Vadim Rogovin and the significance of his historical work
Memorial meetings to be held in Berlin and London
27 November 1998
The International Committee of the Fourth International is holding memorial meetings in Berlin and London to commemorate the life and work of the Russian historian Vadim Z. Rogovin who died on September 18 this year.
The main speaker will be David North, chairman of the World Socialist Web Site editorial board and national secretary of the Socialist Equality Party (USA). As the author of many writings on the Russian revolution and the history of Stalinism, North collaborated with Vadim Rogovin for a number of years and shared a close political and personal friendship with him.
He said of Vadim earlier this year, "In sharp contrast to virtually all his academic colleagues, Rogovin did not renounce his Marxist and socialist convictions during the years of Perestroika and in the aftermath of the collapse of the USSR. Instead, Rogovin declared openly that he was an adherent of Trotskyism, and embarked upon the intellectual project that was to occupy him during the last decade of his life: the writing of the history of the Marxist opposition to Stalinism within the Soviet Union between 1923 and 1940.
"Rogovin's activities were not confined to research and writing. In 1993 he made contact with the International Committee of the Fourth International with which he developed a close political and intellectual relationship, and with whose program he publicly declared his solidarity. Between 1995 and 1998, he delivered lectures organised by the International Committee in the United States, Britain, Germany and Australia."
Audimax, Unter den Linden, Berlin
December 5, 16.00
Two relatives of leading Bolsheviks and opponents of Stalin will be making the long journey from Moscow to speak in the German capital.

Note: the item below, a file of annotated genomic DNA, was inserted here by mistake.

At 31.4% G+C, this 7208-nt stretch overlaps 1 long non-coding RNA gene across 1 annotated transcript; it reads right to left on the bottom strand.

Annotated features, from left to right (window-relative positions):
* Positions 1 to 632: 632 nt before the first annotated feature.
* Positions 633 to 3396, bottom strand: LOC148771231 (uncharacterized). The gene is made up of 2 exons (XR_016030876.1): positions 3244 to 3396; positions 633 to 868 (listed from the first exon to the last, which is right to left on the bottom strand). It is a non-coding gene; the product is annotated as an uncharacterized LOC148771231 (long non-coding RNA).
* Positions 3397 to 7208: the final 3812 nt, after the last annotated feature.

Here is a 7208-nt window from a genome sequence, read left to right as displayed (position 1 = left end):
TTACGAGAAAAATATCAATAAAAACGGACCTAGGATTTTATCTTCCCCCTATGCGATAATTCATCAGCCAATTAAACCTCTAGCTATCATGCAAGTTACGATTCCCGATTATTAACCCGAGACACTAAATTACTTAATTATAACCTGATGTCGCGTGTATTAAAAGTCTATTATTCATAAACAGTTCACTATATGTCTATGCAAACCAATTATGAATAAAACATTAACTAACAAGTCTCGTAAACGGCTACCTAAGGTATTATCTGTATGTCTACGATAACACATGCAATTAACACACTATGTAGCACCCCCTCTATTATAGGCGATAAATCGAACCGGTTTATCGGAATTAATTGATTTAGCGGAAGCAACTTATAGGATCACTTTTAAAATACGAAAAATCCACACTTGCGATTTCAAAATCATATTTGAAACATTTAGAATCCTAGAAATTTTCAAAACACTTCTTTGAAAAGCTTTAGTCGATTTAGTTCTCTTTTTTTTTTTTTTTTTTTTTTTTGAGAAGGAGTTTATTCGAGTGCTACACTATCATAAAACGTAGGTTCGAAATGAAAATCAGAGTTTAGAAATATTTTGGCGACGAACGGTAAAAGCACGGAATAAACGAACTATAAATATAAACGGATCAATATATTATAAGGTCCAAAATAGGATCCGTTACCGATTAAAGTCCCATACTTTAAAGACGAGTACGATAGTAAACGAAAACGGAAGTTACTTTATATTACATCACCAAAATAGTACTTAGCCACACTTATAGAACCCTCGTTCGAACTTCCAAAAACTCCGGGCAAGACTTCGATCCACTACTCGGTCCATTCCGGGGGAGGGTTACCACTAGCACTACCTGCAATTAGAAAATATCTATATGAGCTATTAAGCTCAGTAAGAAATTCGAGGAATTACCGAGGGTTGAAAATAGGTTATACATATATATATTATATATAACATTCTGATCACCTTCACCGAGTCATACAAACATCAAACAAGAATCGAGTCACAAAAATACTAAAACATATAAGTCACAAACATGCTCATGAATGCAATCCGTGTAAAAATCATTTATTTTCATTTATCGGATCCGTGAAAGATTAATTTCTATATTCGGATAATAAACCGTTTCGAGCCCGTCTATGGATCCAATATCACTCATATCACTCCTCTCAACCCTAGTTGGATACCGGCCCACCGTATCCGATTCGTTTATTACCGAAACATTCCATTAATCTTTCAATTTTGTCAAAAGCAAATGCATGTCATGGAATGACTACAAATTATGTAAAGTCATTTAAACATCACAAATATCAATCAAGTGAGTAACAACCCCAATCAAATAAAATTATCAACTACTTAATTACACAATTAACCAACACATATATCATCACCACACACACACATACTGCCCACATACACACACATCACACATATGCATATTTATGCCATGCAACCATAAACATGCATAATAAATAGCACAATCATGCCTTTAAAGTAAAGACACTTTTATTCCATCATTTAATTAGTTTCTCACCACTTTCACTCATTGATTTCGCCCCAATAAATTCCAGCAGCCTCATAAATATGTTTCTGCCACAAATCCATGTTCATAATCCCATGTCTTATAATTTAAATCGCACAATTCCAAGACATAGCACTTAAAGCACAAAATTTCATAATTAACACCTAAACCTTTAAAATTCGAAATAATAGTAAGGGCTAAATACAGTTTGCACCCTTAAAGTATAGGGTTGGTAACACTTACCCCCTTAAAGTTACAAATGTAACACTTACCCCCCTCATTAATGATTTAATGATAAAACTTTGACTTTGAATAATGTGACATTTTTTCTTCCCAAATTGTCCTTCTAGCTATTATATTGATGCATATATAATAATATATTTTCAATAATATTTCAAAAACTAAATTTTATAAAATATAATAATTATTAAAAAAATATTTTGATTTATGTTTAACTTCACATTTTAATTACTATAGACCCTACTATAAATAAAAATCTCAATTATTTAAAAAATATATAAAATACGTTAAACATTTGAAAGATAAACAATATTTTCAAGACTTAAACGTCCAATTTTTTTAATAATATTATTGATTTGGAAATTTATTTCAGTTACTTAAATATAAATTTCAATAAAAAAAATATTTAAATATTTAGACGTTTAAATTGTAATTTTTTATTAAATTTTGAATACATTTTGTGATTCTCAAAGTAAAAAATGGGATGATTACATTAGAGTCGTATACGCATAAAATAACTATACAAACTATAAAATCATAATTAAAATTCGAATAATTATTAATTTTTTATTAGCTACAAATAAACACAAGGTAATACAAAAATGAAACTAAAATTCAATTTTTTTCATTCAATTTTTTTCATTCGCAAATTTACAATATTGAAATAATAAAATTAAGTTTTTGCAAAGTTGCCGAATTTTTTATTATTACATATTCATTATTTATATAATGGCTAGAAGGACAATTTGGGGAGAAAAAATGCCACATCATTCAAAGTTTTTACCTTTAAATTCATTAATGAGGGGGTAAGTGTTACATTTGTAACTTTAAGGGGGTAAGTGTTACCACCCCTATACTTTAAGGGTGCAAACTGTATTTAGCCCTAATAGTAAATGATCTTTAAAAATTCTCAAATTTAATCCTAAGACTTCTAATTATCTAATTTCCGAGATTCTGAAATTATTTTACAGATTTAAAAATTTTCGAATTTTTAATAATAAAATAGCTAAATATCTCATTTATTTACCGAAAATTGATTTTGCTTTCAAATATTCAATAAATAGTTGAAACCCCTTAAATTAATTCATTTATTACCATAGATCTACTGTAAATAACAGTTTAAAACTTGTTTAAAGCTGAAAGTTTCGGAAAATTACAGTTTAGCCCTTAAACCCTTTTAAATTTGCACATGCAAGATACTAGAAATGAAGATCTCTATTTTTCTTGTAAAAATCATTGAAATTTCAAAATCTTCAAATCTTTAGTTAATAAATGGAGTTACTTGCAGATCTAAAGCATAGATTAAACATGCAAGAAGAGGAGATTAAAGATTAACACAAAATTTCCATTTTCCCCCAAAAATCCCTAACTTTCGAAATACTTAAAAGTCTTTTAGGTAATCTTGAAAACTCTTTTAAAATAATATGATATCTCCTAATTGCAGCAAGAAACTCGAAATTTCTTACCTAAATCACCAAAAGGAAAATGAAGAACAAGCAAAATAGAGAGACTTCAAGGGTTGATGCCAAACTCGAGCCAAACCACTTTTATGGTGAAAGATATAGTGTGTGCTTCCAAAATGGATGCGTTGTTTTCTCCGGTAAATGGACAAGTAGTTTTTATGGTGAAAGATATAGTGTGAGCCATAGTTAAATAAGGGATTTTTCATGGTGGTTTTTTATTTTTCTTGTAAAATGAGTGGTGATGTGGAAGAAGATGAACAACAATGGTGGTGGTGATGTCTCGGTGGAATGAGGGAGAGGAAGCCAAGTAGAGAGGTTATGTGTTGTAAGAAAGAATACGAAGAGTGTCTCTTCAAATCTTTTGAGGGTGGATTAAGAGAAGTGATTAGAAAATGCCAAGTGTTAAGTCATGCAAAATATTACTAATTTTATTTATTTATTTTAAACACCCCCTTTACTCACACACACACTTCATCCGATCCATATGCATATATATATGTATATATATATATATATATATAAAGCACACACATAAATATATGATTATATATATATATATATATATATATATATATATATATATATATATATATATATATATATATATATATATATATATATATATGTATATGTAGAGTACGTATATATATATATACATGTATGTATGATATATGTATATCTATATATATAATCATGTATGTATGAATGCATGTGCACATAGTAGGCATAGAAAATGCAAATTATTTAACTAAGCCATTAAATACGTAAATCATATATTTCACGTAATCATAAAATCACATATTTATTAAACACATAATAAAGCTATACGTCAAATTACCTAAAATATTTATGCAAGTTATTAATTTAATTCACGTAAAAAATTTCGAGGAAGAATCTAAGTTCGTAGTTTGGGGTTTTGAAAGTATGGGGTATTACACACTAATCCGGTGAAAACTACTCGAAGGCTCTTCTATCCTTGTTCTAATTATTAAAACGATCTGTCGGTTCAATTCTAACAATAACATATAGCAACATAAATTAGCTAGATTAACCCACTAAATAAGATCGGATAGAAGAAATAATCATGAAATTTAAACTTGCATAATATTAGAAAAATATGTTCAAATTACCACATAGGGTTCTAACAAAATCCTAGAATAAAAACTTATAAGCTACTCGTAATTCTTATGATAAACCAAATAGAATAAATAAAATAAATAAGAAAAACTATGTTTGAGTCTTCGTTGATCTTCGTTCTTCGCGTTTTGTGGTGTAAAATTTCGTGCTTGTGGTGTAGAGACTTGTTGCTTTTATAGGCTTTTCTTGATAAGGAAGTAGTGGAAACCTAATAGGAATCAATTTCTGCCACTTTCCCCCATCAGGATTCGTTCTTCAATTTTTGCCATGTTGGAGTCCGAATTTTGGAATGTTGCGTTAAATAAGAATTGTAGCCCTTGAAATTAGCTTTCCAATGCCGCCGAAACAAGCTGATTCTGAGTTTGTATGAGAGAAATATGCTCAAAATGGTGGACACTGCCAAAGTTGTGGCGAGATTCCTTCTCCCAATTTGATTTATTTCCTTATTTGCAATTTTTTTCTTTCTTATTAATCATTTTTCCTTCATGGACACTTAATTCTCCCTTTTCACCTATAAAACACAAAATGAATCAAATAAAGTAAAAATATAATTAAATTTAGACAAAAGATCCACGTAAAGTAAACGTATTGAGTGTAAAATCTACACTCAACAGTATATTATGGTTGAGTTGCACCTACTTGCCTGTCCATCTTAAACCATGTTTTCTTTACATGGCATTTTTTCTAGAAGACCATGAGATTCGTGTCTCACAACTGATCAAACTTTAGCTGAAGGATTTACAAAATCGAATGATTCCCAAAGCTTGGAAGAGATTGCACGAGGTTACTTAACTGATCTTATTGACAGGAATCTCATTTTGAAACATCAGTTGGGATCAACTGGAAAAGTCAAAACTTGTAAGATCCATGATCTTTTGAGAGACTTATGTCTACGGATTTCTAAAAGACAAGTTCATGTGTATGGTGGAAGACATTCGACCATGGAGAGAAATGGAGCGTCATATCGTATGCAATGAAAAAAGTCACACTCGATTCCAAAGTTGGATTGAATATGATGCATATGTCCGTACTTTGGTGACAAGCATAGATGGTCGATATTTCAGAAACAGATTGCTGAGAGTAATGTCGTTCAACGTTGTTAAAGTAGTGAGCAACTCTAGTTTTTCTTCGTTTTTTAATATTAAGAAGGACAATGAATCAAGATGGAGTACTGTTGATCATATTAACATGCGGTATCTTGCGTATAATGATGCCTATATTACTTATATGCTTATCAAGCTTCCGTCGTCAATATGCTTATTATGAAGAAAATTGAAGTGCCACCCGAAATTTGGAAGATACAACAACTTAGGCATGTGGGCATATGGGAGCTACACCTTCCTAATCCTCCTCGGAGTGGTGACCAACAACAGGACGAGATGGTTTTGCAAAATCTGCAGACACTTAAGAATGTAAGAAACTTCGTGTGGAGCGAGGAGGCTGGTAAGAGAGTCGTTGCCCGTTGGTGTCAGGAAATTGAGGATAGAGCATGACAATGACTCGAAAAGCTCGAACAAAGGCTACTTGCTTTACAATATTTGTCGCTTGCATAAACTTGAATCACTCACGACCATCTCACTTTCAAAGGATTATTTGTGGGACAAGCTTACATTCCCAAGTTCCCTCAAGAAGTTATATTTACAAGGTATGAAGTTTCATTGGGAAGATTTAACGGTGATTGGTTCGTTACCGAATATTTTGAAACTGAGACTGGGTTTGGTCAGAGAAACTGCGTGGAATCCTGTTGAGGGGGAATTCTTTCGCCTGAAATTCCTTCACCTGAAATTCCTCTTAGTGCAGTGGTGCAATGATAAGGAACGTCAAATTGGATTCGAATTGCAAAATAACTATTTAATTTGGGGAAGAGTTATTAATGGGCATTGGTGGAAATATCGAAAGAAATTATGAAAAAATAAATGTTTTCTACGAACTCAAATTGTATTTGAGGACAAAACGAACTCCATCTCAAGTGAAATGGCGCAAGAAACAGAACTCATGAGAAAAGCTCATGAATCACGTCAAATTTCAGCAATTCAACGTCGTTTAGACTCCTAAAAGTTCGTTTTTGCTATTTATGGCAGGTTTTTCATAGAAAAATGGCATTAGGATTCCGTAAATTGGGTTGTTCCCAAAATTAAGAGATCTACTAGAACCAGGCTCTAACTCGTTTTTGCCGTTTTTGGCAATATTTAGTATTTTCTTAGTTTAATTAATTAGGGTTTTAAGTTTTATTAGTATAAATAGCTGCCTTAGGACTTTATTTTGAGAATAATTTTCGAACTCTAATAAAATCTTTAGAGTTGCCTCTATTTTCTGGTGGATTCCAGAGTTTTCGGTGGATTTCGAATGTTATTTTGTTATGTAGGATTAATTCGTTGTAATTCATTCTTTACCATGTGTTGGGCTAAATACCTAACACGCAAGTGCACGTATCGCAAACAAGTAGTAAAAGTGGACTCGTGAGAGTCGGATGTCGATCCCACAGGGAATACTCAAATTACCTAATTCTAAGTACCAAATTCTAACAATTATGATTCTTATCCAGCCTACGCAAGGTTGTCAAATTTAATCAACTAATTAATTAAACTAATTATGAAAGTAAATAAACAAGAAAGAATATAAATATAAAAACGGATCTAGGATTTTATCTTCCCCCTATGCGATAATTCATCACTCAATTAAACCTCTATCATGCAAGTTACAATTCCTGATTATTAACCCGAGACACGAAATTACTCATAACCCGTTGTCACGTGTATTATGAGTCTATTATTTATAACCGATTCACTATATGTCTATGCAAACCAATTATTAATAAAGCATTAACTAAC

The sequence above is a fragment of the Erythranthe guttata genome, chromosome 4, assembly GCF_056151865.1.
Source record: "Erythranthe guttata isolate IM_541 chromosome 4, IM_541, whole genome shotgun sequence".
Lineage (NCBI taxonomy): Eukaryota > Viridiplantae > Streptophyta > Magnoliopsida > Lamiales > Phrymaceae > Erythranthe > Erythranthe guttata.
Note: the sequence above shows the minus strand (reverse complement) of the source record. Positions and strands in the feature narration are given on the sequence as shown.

Zoya Serebriakova was born in 1923. She is the daughter of Leonid Petrovich Serebriakov (1890-1937), a metalworker, who joined the Bolsheviks in 1905 and was one of the leaders of the 1917 Revolution in Moscow. He held high office in both the party and government. Serebriakov joined the Left Opposition in 1923, and remained a member until 1929. In 1937 he was one of the chief accused in the Piatakov-Radek trial against the "anti-Soviet Trotskyist Centre". He was condemned to death and executed. Zoya Serebriakova, who herself spent many years in Soviet prison camps, is a Doctor of History.
Yuri Vitalievich Primakov was born 1927. He is the son of General Vitali Markovich Primakov (1897-1937), who joined the Bolshevik party three years before the October Revolution and was banished to Siberia under the tsarist regime. After 1918 he held leading positions in the Red Army. In 1926, because of his support for the anti-Stalinist opposition, he was disciplined. Arrested in 1936, he was sentenced to death in the 1937 trial of leading Red Army personnel and executed.